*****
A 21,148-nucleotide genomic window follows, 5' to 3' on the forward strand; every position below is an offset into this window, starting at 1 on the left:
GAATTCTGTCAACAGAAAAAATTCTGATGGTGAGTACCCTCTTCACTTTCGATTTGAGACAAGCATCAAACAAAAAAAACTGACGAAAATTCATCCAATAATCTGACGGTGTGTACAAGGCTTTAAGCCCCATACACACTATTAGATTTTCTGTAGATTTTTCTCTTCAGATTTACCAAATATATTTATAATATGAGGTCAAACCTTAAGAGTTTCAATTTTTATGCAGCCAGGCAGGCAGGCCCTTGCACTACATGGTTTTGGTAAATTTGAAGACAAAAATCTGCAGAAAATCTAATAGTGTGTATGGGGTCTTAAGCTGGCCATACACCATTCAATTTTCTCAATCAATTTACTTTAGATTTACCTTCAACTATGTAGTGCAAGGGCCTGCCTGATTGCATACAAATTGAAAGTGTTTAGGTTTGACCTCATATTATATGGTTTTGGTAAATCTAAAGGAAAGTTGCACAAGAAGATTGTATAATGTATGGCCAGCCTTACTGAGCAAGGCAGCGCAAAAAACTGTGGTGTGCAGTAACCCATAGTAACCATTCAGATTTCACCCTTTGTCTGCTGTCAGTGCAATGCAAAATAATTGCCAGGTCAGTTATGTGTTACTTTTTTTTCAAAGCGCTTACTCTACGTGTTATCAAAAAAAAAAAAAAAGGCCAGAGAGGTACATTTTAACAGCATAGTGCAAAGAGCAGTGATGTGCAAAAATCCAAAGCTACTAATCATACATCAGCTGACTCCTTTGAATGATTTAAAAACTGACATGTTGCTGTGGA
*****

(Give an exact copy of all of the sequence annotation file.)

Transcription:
A 21,148-nucleotide genomic window follows, 5' to 3' on the forward strand; every position below is an offset into this window, starting at 1 on the left:
GAATTCTGTCAACAGAAAAAATTCTGATGGTGAGTACCCTCTTCACTTTCGATTTGAGACAAGCATCAAACAAAAAAAACTGACGAAAATTCATCCAATAATCTGACGGTGTGTACAAGGCTTTAAGCCCCATACACACTATTAGATTTTCTGTAGATTTTTCTCTTCAGATTTACCAAATATATTTATAATATGAGGTCAAACCTTAAGAGTTTCAATTTTTATGCAGCCAGGCAGGCAGGCCCTTGCACTACATGGTTTTGGTAAATTTGAAGACAAAAATCTGCAGAAAATCTAATAGTGTGTATGGGGTCTTAAGCTGGCCATACACCATTCAATTTTCTCAATCAATTTACTTTAGATTTACCTTCAACTATGTAGTGCAAGGGCCTGCCTGATTGCATACAAATTGAAAGTGTTTAGGTTTGACCTCATATTATATGGTTTTGGTAAATCTAAAGGAAAGTTGCACAAGAAGATTGTATAATGTATGGCCAGCCTTACTGAGCAAGGCAGCGCAAAAAACTGTGGTGTGCAGTAACCCATAGTAACCATTCAGATTTCACCCTTTGTCTGCTGTCAGTGCAATGCAAAATAATTGCCAGGTCAGTTATGTGTTACTTTTTTTTCAAAGCGCTTACTCTACGTGTTATCAAAAAAAAAAAAAAAGGCCAGAGAGGTACATTTTAACAGCATAGTGCAAAGAGCAGTGATGTGCAAAAATCCAAAGCTACTAATCATACATCAGCTGACTCCTTTGAATGATTTAAAAACTGACATGTTGCTGTGGA